I Am a Sinner: Don't Forget to Pray for Me

The first thing the new Pope Francis said to the world in St. Peter's Square when he accepted the papacy was "I am a sinner." In a final mass of one million people in Philadelphia, the last words Francis spoke to the American people were, "Please pray for me; don't forget!"

From the moment Francis arrived to the last event he led in the U.S., I saw something I never had before. For the first time in my life, I saw the gospel proclaimed at the highest levels of the nation -- from the White House, to the Congress, to the United Nations, to Madison Square Garden, to Independence Hall, and to Philadelphia's Benjamin Franklin Parkway. Simplicity, humility, compassion, grace, service, love, justice, peace, care for the poor, and creation itself were all lifted up in the places where such things are seldom valued or even named.

The solutions to many of our problems that are often suggested in places like grassroots community organizations, social service centers, faith-based organizations, conflict resolution projects, and the pages of our own Sojourners magazine and website were being lifted up in the places of power. Again, I could hardly believe that the best ideas Sojo.net puts forward were being advanced at Congress and in the UN and on every television network in America.

In between all those high-power venues, the gospel was lived by the pope as he engaged with people in the places where the powerful and the cameras never go. But the cameras came with Francis when he had lunch with the homeless at Catholic Charities in Washington, D.C., to a room full of beaming school children in Harlem where a little girl showed the grinning pope how to "double click" and operate a touch screen television, to a prison in Philadelphia where weeping prisoners were able to hug a pope who had told them about their worth as people made in the image of God.

Then there were all the moments when Francis instinctively reached out to disabled persons, to children such as a little girl who slipped through security and introduced the pope to her undocumented father, to spending time with Catholic religious women whom the pope thinks are leading the church into the gospel in the streets, schools, and into our communities. While Francis was unbelievably eloquent in the top public settings of America, he was clearly more comfortable and happy in the places at the bottom of society -- where the gospel is always more at home, as he was.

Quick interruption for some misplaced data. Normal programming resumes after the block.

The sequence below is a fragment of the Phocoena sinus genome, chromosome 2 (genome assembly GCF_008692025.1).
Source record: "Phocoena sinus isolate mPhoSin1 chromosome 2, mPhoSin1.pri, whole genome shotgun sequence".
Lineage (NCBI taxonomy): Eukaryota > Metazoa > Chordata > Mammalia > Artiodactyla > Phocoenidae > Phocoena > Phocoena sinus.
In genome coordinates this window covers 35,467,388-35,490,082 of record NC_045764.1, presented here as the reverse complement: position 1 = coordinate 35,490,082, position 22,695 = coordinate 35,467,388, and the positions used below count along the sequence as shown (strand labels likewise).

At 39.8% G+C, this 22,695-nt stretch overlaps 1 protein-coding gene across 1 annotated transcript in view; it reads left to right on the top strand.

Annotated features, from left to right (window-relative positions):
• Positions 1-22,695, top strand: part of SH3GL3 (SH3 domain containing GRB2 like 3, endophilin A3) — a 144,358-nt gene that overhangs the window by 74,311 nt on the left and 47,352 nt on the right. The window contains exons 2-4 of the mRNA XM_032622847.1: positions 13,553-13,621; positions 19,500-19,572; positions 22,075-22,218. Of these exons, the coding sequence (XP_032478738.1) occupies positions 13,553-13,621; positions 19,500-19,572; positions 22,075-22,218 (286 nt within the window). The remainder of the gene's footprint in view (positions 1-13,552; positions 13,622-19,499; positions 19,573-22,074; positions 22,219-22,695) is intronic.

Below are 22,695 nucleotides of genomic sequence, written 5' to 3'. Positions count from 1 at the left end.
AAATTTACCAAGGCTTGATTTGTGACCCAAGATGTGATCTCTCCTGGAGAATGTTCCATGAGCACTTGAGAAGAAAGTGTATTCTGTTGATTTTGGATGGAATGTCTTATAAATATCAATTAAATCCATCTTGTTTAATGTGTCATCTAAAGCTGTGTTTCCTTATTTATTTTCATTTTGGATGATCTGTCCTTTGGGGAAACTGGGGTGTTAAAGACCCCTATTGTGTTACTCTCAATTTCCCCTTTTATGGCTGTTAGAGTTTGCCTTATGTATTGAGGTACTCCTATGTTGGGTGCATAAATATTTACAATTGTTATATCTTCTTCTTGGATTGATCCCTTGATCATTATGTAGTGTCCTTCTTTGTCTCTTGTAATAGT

And I have to honestly say that the gospel was proclaimed last week by Pope Francis much more clearly than it usually is in most U.S. churches, including his own Catholic church, the evangelical church I grew up in, and in most of the congregations Americans attend each week. The gospel we heard last week was clearly one that could and should transform a culture, rather than the services and sermons we hear week after week that are so conformed to the culture.

Francis continues to speak out about our "consumer" and "throw-away culture," where attractions to the endless offerings of the marketplace are often stronger than the message of our service to one another and those on the margins; where families get eaten up by market values instead of being the most personal environment where the love of God is most practically experienced.

The continual and consistent theme of Pope Francis' gospel message, every day and at the core of each event and moment -- both public and private -- was about who is most important, who Jesus calls us to value, to encounter, to love, and to never forget. The people on the bottom of American society were lifted up last week, and the people at the top had to hear about those at the bottom over and over again.

Never has the media been so focused on the marginalized because Francis was always talking about them and wanting to be with them. Francis took the cameras of America to the poor and vulnerable. He took politics and even politicians there, too, with his focus on the hungry, the homeless, the immigrants, and the prisoners. And Francis took the church there, too, and told us that the church belongs there all the time -- with the ones whom Jesus tells us to lift up.

On a personal level, I haven't felt this moved in a very long time. I was inspired by being around Francis at one of his events, watching every speech he gave during the week on television, and then seeing as much of his pilgrimage through America as I could -- marveling at the spontaneous interactions he had along the way.

Pope Francis proclaimed the gospel to me again and again, all in ways that were confronting, humbling, and renewing. Hearing the gospel preached every day with such eloquence and power -- while seeing it lived with such authenticity and integrity -- showed me how far I fall short of the things I most dearly and deeply believe.

It often drew me to the prayer: "Lord, have mercy on me, a sinner." The greatest blessing of the week was how mercy was at the core of Pope Francis' message to America. Mercy and the grace of God was the homily last week, more than the political soundbites too many of the media pundits were looking for. Millions of us walked forward, in person or in spirit, to receive the bread and the wine from Pope Francis and said, "Thanks be to God."

Jim Wallis is president of Sojourners. His book, The (Un)Common Good: How the Gospel Brings Hope to a World Divided, the updated and revised paperback version of On God's Side, is available now.